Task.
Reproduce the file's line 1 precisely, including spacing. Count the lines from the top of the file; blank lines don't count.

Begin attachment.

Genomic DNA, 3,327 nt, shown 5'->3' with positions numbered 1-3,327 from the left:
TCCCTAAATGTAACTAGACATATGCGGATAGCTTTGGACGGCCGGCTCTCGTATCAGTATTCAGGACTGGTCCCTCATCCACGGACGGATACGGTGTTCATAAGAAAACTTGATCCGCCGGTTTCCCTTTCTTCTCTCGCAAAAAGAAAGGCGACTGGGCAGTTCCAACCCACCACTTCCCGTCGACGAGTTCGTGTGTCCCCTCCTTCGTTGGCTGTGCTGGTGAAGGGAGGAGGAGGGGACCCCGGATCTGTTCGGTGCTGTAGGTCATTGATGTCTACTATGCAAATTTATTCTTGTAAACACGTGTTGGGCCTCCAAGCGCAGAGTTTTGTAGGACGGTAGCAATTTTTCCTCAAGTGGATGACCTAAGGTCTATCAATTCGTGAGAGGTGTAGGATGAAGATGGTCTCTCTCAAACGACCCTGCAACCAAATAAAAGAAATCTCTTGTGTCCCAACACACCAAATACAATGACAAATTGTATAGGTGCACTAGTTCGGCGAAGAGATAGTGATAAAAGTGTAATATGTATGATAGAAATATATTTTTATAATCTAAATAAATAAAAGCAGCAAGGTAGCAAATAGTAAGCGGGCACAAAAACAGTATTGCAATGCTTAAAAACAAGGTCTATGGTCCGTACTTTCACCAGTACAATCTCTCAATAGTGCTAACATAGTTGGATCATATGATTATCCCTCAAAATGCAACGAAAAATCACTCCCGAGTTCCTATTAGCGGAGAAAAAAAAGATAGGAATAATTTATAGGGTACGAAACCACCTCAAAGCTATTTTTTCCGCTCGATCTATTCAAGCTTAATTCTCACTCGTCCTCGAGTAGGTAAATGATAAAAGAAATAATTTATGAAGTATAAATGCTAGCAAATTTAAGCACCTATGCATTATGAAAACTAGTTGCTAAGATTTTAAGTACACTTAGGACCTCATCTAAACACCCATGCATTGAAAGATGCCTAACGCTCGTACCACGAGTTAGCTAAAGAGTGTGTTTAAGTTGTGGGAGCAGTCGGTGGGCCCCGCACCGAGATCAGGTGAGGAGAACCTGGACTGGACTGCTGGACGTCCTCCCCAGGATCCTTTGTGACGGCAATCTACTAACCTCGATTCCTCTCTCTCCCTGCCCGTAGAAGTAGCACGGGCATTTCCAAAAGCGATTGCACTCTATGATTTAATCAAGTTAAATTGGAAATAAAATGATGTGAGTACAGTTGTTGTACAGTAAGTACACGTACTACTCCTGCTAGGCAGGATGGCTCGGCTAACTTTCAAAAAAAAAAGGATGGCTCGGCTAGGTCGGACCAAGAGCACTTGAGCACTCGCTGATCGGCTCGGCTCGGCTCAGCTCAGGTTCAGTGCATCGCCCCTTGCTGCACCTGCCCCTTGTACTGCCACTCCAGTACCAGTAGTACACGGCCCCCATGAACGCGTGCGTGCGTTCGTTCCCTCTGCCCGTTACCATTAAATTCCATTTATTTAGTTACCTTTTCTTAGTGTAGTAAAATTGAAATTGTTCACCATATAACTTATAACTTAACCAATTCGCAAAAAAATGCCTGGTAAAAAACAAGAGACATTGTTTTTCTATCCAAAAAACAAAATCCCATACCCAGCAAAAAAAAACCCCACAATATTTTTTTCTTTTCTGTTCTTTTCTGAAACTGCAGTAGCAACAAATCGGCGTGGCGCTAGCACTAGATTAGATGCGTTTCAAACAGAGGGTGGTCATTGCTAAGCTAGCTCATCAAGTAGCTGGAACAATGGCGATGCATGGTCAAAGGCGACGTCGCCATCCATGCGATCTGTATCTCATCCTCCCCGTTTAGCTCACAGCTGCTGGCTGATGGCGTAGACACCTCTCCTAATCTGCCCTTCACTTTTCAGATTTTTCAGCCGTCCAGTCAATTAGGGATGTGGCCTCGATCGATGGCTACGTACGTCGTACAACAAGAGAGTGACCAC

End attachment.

Genomic DNA, 3,327 nt, shown 5'->3' with positions numbered 1-3,327 from the left: